Artist Trần Huy Oánh released his book of paintings, titled Kí Họa Thời Chiến – Tâm Huyết Còn Mãi Với Thời Gian (Wartime Sketches – Everlasting Devotion), on November 6 in Hà Nội. The book includes 189 sketches illustrating the war time in Việt Nam, categorised by time period and place, including Thanh Hóa, Nghệ An, Quảng Bình, Quảng Trị, Trường Sơn mountains and Tây Nguyên (Central Highlands). The collection functions as a kind of pictorial memoir.
Born in 1937 in the northern province of Hà Nam, the artist graduated from the Hà Nội College of Fine Arts. He was a teacher and deputy-principle of the college from 1984 – 98. Two of his oil-paintings, entitled Sau Ngày Đi Mỏ (After Work at Coal Mine) and Tương Lai (Future), will be auctioned at Chọn Auction House’s 8th Art Auction on November 19.
The veteran teacher-artist spoke about difference between fine arts teaching during the war time and at the present.
How could you have time travelling so widely and absorbing so many details for the sketches as you were teaching at Hà Nội College of Fine Arts?
In those days, teaching fine art meant gaining experiences from life. We usually organised field trips for both teachers and students. We stayed with soldiers and guerrilas to observe their daily lives and depict them in paintings. Students are trained to get experiences for their inspiration. These trips enabled me to paint.
I always tell my students that it is very important to get experiences from life.
Could you compare your teaching during the war to your teaching at present?
I see the students at present lack ideals and passion. Almost all of them study only for their degree. It is not just my personal opinion. Many people say that. In the past, there were many students trying their best to enter the fine arts college despite failing the entrance exam many times. Artists of my generation and older have a passion for painting and we desire to create without thinking of the benefits. At present, there are not many young artists like us.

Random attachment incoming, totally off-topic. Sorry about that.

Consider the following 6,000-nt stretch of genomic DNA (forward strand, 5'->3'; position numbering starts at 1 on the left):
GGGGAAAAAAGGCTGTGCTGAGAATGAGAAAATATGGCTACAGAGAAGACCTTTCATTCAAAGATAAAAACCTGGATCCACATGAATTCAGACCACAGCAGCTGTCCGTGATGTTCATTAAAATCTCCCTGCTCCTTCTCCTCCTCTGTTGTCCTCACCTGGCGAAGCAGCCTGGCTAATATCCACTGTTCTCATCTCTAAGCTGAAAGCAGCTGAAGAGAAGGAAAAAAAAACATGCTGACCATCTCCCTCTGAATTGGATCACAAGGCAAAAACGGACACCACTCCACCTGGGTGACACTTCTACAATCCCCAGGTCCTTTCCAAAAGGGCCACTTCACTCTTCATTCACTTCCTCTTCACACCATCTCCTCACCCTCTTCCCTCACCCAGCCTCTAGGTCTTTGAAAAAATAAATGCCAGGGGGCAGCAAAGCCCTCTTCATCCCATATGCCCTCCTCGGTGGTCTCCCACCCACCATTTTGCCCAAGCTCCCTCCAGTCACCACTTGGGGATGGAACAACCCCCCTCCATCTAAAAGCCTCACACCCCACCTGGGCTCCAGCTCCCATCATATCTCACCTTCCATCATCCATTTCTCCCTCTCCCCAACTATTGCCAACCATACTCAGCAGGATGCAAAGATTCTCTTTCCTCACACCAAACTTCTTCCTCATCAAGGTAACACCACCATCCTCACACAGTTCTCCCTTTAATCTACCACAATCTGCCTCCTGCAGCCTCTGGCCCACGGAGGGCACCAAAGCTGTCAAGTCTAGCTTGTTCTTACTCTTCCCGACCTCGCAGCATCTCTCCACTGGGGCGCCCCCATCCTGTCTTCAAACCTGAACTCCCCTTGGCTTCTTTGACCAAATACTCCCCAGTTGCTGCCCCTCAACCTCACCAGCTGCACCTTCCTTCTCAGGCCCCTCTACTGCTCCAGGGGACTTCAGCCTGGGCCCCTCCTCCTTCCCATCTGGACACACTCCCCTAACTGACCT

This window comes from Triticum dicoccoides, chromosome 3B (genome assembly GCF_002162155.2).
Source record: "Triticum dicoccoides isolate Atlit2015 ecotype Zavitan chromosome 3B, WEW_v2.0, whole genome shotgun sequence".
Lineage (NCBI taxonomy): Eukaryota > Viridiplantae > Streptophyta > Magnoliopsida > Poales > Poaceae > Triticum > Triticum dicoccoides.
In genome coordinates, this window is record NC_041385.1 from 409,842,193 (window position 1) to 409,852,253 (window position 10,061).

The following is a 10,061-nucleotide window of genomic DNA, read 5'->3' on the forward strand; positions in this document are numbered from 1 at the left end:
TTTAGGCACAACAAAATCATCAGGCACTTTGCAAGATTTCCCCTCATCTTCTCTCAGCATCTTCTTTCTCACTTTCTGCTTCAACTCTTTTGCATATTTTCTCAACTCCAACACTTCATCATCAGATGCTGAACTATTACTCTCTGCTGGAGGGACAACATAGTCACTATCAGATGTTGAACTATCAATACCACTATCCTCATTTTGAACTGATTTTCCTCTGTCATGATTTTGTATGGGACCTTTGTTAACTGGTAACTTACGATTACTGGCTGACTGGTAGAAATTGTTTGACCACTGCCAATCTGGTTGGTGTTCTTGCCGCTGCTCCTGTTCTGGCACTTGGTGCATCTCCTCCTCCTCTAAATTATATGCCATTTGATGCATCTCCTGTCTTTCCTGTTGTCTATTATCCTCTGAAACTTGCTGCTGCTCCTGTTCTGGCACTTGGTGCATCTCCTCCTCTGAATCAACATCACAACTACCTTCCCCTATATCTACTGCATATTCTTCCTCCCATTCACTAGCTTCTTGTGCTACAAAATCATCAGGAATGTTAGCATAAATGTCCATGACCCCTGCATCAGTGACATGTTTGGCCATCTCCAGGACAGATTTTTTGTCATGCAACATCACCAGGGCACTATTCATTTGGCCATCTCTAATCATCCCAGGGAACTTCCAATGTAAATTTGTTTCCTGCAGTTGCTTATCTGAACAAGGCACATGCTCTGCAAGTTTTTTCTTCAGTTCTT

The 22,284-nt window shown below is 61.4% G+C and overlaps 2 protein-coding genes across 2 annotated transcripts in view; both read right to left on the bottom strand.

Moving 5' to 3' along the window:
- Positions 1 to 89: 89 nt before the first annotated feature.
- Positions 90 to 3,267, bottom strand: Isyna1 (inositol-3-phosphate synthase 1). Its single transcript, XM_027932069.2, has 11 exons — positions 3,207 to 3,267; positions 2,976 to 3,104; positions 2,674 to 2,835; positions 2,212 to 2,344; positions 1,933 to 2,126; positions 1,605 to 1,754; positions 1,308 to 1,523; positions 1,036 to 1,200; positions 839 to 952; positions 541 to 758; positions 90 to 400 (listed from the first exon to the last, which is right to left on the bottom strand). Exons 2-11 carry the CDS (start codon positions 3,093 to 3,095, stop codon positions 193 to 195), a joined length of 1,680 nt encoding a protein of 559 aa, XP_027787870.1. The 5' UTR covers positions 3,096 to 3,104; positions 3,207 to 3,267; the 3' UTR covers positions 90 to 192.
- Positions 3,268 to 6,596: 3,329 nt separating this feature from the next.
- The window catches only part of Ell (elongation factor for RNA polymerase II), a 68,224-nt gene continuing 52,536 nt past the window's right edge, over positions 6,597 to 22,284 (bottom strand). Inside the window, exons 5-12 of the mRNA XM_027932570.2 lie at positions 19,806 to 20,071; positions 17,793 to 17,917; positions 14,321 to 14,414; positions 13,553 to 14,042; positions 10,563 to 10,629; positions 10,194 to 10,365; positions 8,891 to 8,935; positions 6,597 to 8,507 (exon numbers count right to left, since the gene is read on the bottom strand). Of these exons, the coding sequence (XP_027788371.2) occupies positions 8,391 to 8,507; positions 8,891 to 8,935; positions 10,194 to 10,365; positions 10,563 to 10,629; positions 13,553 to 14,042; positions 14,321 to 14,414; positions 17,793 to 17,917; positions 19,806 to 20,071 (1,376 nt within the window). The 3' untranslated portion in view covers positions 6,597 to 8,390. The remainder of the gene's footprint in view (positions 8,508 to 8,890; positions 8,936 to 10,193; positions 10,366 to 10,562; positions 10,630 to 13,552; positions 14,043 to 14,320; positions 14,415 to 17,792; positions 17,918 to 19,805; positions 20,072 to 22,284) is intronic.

What has created this situation, in your opinion?
I think there are many reasons but I cannot explain them all. For example, earning money is a pressure students feel. In the past, we studied seriously and didn’t mind about earning money. Painting must not be seen as a money-getter.
There are many contemporary fine art trends luring young artists. But I think that to approach the latest trend fine art students need to be educated at a basic level. I see many young artists who just graduate and have some art work and think they have succeed. These artists’ aesthestics have not reached a high level.
It’s a fact that not many people buy paintings. How can the students earn money?
Việt Nam has not had a market for artworks. It depends on economic development and training in aesthetics. I don’t mention about poor people. But many rich people who spend hundreds of million of đồng for a party are unwilling to buy a painting at price of 10 million of đồng. It is a real situation.
New graduates have to earn a living in different ways according to their abilities, such as painting commissioned works, decorating homes, doing illustrations, etc. They can do anything for daily earnings.
Becoming a professional artist depends on both ability and conditions.
Your recently launched book includes sketches that you made in the 1970s. Could you tell about your memories during those years?
I remember field trips with my students in the war time. Once we went to communities bordering the Bến Hải River at the 17th parallel in the central province of Quảng Trị, where there were fiercest fightings. We saw casualties but we stayed in good spirits. Local Vân Kiều ethnic people in Thúc and Khe Tăm villages let us live in a house on stilts to give us favourable conditions for working.
Another trip to a logistic army station on Trường Sơn Mountain Range, my colleagues and I sketched soldiers and volunteers. When officers learned that I was a co-author of a popular poster about President Hồ Chí Minh, the station head asked me to repaint it in a larger size. I painted it on a canvas and the painting was hung in the forest as a challenge to US bombings.
It seems that more danger meant more inspiration. During the war time, we were enthusiastic and didn’t feel scared of the death. — VNS